Rate of return
H. Justin Davidson lives in Chicago and directs the firm's
national statistical sampling program. A graduate of the
Carnegie Graduate School of Industrial Administration,
he received his M.S. degree in mathematical economics in
1955. After his graduation he was associated with the
Operations Evaluation Group (Navy-Massachusetts Institute
of Technology) and the Arabian American Oil Company.
He joined TRB&S in 1957.
by H.Justin Davidson
I H E USE OF RATE OF RETURN TECHNIQUES in the capital
budgeting process is comparatively old. The theory underlying
these techniques was developed in the 1930's.1
Practical interest in rate of return techniques and their
acceptance by business stem largely, however, from the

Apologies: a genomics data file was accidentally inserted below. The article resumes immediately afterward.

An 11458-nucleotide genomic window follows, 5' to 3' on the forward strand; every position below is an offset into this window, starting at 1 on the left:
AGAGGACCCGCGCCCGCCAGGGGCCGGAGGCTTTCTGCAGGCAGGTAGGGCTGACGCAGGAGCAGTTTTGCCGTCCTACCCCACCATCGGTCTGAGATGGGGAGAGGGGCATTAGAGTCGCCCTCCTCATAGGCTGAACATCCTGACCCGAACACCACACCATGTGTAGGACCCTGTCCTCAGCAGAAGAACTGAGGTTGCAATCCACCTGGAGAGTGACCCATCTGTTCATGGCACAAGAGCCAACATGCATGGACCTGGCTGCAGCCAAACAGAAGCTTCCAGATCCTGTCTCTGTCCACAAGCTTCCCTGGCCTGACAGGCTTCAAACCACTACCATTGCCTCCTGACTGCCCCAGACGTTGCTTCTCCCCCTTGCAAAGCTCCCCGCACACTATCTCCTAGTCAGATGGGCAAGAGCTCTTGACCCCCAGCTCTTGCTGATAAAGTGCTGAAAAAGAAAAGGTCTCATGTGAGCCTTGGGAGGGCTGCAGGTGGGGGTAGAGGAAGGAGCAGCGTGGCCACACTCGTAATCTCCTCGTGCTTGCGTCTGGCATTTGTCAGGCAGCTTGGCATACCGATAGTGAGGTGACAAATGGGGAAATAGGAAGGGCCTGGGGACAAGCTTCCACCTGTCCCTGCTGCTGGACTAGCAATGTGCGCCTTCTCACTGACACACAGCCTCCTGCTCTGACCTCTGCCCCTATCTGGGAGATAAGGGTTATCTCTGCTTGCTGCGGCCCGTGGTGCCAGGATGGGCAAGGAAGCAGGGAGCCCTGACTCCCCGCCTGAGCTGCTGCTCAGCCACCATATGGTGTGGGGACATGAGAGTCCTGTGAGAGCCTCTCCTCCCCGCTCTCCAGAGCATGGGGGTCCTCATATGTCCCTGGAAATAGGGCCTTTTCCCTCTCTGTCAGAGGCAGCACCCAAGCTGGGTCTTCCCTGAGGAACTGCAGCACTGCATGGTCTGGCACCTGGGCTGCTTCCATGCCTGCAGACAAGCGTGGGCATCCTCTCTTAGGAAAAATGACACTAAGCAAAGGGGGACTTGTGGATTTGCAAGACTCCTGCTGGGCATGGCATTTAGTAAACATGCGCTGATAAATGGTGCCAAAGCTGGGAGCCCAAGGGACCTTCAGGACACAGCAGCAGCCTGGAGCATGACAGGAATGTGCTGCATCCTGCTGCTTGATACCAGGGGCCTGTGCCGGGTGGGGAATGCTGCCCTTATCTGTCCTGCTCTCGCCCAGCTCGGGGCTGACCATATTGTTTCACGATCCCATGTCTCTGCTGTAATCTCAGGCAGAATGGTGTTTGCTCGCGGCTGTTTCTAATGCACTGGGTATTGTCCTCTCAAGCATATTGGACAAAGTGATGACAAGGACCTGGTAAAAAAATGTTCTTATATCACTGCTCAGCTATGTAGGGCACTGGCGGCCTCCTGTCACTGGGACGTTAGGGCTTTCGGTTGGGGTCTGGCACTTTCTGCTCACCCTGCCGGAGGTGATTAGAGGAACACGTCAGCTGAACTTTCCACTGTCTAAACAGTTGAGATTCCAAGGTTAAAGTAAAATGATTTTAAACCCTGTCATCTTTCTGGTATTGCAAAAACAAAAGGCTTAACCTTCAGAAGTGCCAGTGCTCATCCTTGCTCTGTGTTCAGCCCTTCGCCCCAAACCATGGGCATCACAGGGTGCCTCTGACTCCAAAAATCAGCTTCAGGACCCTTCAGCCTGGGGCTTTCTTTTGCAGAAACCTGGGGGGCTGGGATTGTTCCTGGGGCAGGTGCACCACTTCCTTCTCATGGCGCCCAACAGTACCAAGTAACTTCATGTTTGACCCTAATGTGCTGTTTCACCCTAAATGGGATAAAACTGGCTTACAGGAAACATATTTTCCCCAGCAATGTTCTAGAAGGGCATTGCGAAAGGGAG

work of Joel Dean in the early fifties.2 Following Dean's
pioneering popularization, the late fifties saw such down-to-
earth journals as the Harvard Business Review and the
NAA Bulletin espousing the virtues of rate of return
techniques in the capital budgeting process.
Capital budgeting in any company involves the allocation
of usually scarce, and certainly limited, funds to
competing investment alternatives or projects. Should
1 Cf. E. L. Grant, Principles of Engineering Economy, New
2 Cf Joel Dean, Capital Budgeting, New York, 1951.
JUNE, 1963 13